The Long Way Home

Chrissie Rohrman

Wyld FLASH September 10th 2021

“Doctor Ravire?”

I turn to see a dark-haired woman gripping the hand of the child at her side, a boy of no more than seven. What I don’t see is an ill or injured pet, or any other obvious reason the two would be waiting outside my veterinary clinic at closing time. It’s been a long day and there is a generous glass of red wine calling my name, so I finish locking the door before asking, “Can I help you?”

Wordlessly, the woman touches the pendant that hangs from a simple cord around her neck. The stone glints in the honeyed glow of the setting sun, revealing a symbol etched into its polished surface.

I stiffen, fingers tightening around the strap of my shoulder bag, and curse myself for not seeing it sooner. “I treat animals here,” I tell her. “Nothing more.” Whatever her ailment, her curse, it’s not my concern.

“Your father sent me here. He said you can help.” The woman raises the hand entwined with her son’s, displaying an old but obvious bite above his pale wrist, a faint spiderwebbing of darkened veins creeping up his forearm.

Sucking in a breath, I step forward and reach for the boy’s wrist, but course-correct at the last moment and instead gingerly grip his elbow. “What did this?” I ask as I drop into a crouch. “Was it a…” A dog? Wolf? I already know it wasn’t, and she wouldn’t be here if she thought otherwise.

I push up my left sleeve, fingers ghosting over the ridged black lines that mar my forearm like piping. My mother’s body was covered in markings just like this.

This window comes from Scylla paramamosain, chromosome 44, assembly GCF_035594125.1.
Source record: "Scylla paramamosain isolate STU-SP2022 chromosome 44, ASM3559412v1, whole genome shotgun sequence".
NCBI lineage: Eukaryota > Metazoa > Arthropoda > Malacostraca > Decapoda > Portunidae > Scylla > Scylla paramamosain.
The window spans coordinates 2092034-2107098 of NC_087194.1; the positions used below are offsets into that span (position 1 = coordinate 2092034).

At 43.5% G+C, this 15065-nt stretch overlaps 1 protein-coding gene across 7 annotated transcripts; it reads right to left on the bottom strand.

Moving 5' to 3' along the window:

It shouldn’t have been me who lived.

I draw my hand away, the spell broken, the wave of memories receding. When I was finally old enough to leave that world of creatures and curses behind, and by extension, my father, I had my own scars woven into an intricate tattoo of tangled, flowery vines. A reminder, and a warning.

This is not my world anymore; I refuse to allow that particular infection to take hold again. “It only hunts those it’s marked under a blood moon,” I say, straightening. “He’ll be safe until then.” Until you find someone else to help, I add silently.

The woman eyes me curiously, then raises her gaze to the darkening sky.

I feel it then, a rush and tingle across the exposed skin of my face and arms that has nothing to do with the chill of impending Autumn. The lunar eclipse is tonight, the blood moon quickly approaching.

She tilts her head apologetically, knowingly. This stranger has brought more than a mystically ill boy to my doorstep. It’s been ten years since I spoke to my father, but if he sent her here, to me, then he was unable to cast the warding himself.

“Come inside,” I say, briskly now, swinging the key in the lock and pushing the door open.

I lead my visitors into an exam room, flipping on the light and snapping on a latex glove. I catch myself while pulling on its mate. It’s been years since I…practiced, and the gloves will only serve to dull whatever magic I am able to muster.